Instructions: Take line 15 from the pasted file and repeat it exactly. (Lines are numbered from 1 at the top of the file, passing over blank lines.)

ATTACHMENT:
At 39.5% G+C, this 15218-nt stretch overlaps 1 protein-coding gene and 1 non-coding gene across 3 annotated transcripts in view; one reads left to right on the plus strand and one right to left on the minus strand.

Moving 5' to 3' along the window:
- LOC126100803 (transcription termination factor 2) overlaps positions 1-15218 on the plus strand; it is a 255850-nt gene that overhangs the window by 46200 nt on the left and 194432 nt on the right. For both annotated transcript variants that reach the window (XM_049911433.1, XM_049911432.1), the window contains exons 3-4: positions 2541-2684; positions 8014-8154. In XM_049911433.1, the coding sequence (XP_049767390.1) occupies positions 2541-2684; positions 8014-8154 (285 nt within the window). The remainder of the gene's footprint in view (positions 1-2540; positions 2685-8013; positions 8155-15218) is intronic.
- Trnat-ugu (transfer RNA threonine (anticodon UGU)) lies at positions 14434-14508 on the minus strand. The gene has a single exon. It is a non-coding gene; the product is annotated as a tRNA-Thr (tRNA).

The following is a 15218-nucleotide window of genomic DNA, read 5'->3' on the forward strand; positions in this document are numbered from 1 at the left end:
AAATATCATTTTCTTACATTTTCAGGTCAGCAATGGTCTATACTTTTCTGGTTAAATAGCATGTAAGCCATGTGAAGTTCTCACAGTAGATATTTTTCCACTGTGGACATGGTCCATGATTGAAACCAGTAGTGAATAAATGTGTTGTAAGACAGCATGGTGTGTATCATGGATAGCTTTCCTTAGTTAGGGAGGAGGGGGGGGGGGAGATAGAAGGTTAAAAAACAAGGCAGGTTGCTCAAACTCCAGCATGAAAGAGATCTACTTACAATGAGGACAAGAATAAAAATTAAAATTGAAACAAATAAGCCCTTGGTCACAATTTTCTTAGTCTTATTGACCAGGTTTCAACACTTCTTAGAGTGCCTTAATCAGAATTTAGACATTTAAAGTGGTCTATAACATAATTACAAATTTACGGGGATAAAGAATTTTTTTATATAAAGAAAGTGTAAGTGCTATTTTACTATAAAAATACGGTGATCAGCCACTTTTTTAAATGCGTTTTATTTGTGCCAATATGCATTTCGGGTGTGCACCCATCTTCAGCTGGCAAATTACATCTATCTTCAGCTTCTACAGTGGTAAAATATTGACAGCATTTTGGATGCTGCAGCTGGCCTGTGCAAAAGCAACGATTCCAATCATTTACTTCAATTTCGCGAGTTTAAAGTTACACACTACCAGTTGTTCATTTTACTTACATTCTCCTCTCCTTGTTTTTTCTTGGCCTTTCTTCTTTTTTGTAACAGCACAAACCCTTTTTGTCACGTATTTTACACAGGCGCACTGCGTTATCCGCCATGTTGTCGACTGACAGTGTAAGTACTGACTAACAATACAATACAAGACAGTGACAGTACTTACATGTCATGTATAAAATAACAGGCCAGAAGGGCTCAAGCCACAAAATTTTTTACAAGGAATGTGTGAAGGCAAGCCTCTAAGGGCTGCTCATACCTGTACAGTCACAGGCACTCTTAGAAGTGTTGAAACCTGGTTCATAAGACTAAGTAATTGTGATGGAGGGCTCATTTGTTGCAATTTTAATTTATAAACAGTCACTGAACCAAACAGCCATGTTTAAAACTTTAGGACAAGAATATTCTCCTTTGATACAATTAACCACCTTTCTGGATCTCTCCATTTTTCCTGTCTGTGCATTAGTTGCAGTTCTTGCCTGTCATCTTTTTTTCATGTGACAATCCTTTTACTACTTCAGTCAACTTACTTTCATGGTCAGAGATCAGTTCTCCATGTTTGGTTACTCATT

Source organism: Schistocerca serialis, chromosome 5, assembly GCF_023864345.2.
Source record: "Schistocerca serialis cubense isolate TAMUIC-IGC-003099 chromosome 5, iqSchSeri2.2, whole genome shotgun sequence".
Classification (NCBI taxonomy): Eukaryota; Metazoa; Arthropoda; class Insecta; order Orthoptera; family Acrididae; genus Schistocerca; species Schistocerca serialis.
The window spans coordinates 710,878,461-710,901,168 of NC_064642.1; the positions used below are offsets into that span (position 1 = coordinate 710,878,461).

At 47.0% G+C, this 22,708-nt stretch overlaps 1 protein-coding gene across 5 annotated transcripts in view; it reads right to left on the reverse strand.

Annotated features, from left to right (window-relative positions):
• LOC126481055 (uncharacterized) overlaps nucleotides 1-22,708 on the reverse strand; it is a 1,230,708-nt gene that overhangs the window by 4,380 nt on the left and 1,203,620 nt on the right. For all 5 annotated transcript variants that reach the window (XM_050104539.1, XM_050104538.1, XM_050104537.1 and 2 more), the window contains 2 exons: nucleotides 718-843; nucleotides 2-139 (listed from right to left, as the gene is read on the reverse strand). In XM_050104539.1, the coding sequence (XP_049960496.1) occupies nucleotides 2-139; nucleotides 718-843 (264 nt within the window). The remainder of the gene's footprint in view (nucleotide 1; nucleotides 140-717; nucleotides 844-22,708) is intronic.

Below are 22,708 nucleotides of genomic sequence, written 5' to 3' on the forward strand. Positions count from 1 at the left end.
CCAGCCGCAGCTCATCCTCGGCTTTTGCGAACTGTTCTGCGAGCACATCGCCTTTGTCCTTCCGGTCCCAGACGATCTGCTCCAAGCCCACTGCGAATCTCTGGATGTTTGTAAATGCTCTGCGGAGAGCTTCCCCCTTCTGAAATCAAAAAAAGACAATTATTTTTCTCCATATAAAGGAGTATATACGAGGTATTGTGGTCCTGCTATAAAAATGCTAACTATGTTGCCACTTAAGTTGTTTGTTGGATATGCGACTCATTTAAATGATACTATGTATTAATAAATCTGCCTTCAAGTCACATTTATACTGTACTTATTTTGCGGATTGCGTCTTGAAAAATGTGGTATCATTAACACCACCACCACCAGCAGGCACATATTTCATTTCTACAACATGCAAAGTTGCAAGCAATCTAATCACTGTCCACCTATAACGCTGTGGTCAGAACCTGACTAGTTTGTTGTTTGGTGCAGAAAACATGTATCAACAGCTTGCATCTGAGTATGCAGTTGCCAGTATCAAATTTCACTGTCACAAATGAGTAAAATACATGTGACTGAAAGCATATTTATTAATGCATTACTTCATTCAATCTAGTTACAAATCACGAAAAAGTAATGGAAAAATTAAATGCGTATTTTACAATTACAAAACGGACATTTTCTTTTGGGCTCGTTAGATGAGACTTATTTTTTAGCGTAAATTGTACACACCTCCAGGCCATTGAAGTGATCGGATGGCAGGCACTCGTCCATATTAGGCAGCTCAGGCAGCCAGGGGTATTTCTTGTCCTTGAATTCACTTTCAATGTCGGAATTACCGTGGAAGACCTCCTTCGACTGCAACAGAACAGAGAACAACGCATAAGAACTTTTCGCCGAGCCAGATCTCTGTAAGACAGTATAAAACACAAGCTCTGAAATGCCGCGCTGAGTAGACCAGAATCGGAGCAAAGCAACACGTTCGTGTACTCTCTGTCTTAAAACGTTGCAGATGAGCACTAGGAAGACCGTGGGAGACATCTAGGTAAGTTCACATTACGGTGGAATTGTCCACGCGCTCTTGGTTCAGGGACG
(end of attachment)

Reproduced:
CCAGCCGCAGCTCATCCTCGGCTTTTGCGAACTGTTCTGCGAGCACATCGCCTTTGTCCTTCCGGTCCCAGACGATCTGCTCCAAGCCCACTGCGAATCTCTGGATGTTTGTAAATGCTCTGCGGAGAGCTTCCCCCTTCTGAAATCAAAAAAAGACAATTATTTTTCTCCATATAAAGGAGTATATACGAGGTATTGTGGTCCTGCTATAAAAATGCTAACTATGTTGCCACTTAAGTTGTTTGTTGGATATGCGACTCATTTAAATGATACTATGTATTAATAAATCTGCCTTCAAGTCACATTTATACTGTACTTATTTTGCGGATTGCGTCTTGAAAAATGTGGTATCATTAACACCACCACCACCAGCAGGCACATATTTCATTTCTACAACATGCAAAGTTGCAAGCAATCTAATCACTGTCCACCTATAACGCTGTGGTCAGAACCTGACTAGTTTGTTGTTTGGTGCAGAAAACATGTATCAACAGCTTGCATCTGAGTATGCAGTTGCCAGTATCAAATTTCACTGTCACAAATGAGTAAAATACATGTGACTGAAAGCATATTTATTAATGCATTACTTCATTCAATCTAGTTACAAATCACGAAAAAGTAATGGAAAAATTAAATGCGTATTTTACAATTACAAAACGGACATTTTCTTTTGGGCTCGTTAGATGAGACTTATTTTTTAGCGTAAATTGTACACACCTCCAGGCCATTGAAGTGATCGGATGGCAGGCACTCGTCCATATTAGGCAGCTCAGGCAGCCAGGGGTATTTCTTGTCCTTGAATTCACTTTCAATGTCGGAATTACCGTGGAAGACCTCCTTCGACTGCAACAGAACAGAGAACAACGCATAAGAACTTTTCGCCGAGCCAGATCTCTGTAAGACAGTATAAAACACAAGCTCTGAAATGCCGCGCTGAGTAGACCAGAATCGGAGCAAAGCAACACGTTCGTGTACTCTCTGTCTTAAAACGTTGCAGATGAGCACTAGGAAGACCGTGGGAGACATCTAGGTAAGTTCACATTACGGTGGAATTGTCCACGCGCTCTTGGTTCAGGGACG